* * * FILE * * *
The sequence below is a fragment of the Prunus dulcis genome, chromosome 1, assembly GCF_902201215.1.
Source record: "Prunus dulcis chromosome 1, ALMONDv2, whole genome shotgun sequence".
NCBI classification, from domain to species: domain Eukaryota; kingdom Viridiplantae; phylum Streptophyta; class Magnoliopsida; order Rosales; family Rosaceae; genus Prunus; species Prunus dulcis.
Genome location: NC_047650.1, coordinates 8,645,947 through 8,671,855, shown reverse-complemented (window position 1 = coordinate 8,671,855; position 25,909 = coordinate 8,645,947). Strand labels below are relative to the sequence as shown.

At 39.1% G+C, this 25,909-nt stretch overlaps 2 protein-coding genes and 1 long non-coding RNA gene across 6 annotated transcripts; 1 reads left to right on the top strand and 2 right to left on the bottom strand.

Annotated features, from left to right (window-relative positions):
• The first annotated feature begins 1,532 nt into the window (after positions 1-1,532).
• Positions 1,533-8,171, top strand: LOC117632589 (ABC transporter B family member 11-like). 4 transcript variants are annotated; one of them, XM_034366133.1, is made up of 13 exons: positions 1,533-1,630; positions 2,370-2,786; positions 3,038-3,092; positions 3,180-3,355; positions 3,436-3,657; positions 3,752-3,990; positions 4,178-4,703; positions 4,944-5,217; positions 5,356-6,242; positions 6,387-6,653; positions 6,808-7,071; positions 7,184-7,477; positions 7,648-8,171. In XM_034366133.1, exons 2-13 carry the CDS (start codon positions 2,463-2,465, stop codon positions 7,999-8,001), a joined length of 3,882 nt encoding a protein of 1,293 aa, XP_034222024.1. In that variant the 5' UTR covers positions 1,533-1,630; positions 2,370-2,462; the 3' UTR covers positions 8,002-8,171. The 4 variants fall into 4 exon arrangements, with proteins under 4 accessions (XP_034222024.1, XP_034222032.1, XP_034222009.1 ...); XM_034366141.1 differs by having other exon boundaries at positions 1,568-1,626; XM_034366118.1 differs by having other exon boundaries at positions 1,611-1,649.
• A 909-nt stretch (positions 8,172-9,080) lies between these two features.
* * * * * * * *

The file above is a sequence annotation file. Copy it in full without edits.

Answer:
The sequence below is a fragment of the Prunus dulcis genome, chromosome 1, assembly GCF_902201215.1.
Source record: "Prunus dulcis chromosome 1, ALMONDv2, whole genome shotgun sequence".
NCBI classification, from domain to species: domain Eukaryota; kingdom Viridiplantae; phylum Streptophyta; class Magnoliopsida; order Rosales; family Rosaceae; genus Prunus; species Prunus dulcis.
Genome location: NC_047650.1, coordinates 8,645,947 through 8,671,855, shown reverse-complemented (window position 1 = coordinate 8,671,855; position 25,909 = coordinate 8,645,947). Strand labels below are relative to the sequence as shown.

At 39.1% G+C, this 25,909-nt stretch overlaps 2 protein-coding genes and 1 long non-coding RNA gene across 6 annotated transcripts; 1 reads left to right on the top strand and 2 right to left on the bottom strand.

Annotated features, from left to right (window-relative positions):
• The first annotated feature begins 1,532 nt into the window (after positions 1-1,532).
• Positions 1,533-8,171, top strand: LOC117632589 (ABC transporter B family member 11-like). 4 transcript variants are annotated; one of them, XM_034366133.1, is made up of 13 exons: positions 1,533-1,630; positions 2,370-2,786; positions 3,038-3,092; positions 3,180-3,355; positions 3,436-3,657; positions 3,752-3,990; positions 4,178-4,703; positions 4,944-5,217; positions 5,356-6,242; positions 6,387-6,653; positions 6,808-7,071; positions 7,184-7,477; positions 7,648-8,171. In XM_034366133.1, exons 2-13 carry the CDS (start codon positions 2,463-2,465, stop codon positions 7,999-8,001), a joined length of 3,882 nt encoding a protein of 1,293 aa, XP_034222024.1. In that variant the 5' UTR covers positions 1,533-1,630; positions 2,370-2,462; the 3' UTR covers positions 8,002-8,171. The 4 variants fall into 4 exon arrangements, with proteins under 4 accessions (XP_034222024.1, XP_034222032.1, XP_034222009.1 ...); XM_034366141.1 differs by having other exon boundaries at positions 1,568-1,626; XM_034366118.1 differs by having other exon boundaries at positions 1,611-1,649.
• A 909-nt stretch (positions 8,172-9,080) lies between these two features.